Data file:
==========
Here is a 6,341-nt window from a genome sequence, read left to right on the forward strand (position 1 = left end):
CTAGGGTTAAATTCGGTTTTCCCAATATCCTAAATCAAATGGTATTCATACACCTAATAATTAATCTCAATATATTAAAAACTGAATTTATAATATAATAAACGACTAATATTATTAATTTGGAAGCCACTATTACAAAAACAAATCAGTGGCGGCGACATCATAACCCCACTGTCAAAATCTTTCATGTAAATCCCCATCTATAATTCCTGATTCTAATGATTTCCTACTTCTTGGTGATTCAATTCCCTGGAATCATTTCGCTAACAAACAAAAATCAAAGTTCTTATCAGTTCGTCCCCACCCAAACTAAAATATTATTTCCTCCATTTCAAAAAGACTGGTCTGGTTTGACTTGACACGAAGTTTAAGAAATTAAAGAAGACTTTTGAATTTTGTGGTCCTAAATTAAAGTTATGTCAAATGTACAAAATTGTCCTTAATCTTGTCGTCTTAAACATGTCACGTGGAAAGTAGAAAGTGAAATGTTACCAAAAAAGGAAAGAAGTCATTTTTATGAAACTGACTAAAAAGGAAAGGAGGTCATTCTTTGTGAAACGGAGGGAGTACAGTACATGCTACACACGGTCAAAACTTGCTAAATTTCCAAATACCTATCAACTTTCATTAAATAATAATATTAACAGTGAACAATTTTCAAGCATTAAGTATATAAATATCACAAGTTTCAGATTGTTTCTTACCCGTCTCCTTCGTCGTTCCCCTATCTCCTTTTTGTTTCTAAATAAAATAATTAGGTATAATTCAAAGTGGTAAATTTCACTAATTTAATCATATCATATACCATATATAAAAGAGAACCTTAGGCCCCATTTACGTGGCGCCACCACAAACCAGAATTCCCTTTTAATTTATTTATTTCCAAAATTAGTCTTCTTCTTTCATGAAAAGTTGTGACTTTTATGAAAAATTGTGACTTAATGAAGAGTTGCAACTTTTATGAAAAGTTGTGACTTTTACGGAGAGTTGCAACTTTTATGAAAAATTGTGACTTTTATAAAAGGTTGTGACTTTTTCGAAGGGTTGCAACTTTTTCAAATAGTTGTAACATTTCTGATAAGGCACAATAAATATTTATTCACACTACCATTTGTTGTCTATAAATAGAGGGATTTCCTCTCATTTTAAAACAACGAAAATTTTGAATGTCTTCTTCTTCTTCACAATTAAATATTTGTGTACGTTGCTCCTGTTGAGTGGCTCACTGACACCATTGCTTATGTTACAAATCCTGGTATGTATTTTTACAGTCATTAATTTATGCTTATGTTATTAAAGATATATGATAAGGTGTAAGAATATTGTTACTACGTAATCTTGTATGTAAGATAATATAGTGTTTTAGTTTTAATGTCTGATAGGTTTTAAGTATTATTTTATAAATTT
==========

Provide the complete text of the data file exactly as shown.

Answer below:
Here is a 6,341-nt window from a genome sequence, read left to right on the forward strand (position 1 = left end):
CTAGGGTTAAATTCGGTTTTCCCAATATCCTAAATCAAATGGTATTCATACACCTAATAATTAATCTCAATATATTAAAAACTGAATTTATAATATAATAAACGACTAATATTATTAATTTGGAAGCCACTATTACAAAAACAAATCAGTGGCGGCGACATCATAACCCCACTGTCAAAATCTTTCATGTAAATCCCCATCTATAATTCCTGATTCTAATGATTTCCTACTTCTTGGTGATTCAATTCCCTGGAATCATTTCGCTAACAAACAAAAATCAAAGTTCTTATCAGTTCGTCCCCACCCAAACTAAAATATTATTTCCTCCATTTCAAAAAGACTGGTCTGGTTTGACTTGACACGAAGTTTAAGAAATTAAAGAAGACTTTTGAATTTTGTGGTCCTAAATTAAAGTTATGTCAAATGTACAAAATTGTCCTTAATCTTGTCGTCTTAAACATGTCACGTGGAAAGTAGAAAGTGAAATGTTACCAAAAAAGGAAAGAAGTCATTTTTATGAAACTGACTAAAAAGGAAAGGAGGTCATTCTTTGTGAAACGGAGGGAGTACAGTACATGCTACACACGGTCAAAACTTGCTAAATTTCCAAATACCTATCAACTTTCATTAAATAATAATATTAACAGTGAACAATTTTCAAGCATTAAGTATATAAATATCACAAGTTTCAGATTGTTTCTTACCCGTCTCCTTCGTCGTTCCCCTATCTCCTTTTTGTTTCTAAATAAAATAATTAGGTATAATTCAAAGTGGTAAATTTCACTAATTTAATCATATCATATACCATATATAAAAGAGAACCTTAGGCCCCATTTACGTGGCGCCACCACAAACCAGAATTCCCTTTTAATTTATTTATTTCCAAAATTAGTCTTCTTCTTTCATGAAAAGTTGTGACTTTTATGAAAAATTGTGACTTAATGAAGAGTTGCAACTTTTATGAAAAGTTGTGACTTTTACGGAGAGTTGCAACTTTTATGAAAAATTGTGACTTTTATAAAAGGTTGTGACTTTTTCGAAGGGTTGCAACTTTTTCAAATAGTTGTAACATTTCTGATAAGGCACAATAAATATTTATTCACACTACCATTTGTTGTCTATAAATAGAGGGATTTCCTCTCATTTTAAAACAACGAAAATTTTGAATGTCTTCTTCTTCTTCACAATTAAATATTTGTGTACGTTGCTCCTGTTGAGTGGCTCACTGACACCATTGCTTATGTTACAAATCCTGGTATGTATTTTTACAGTCATTAATTTATGCTTATGTTATTAAAGATATATGATAAGGTGTAAGAATATTGTTACTACGTAATCTTGTATGTAAGATAATATAGTGTTTTAGTTTTAATGTCTGATAGGTTTTAAGTATTATTTTATAAATTT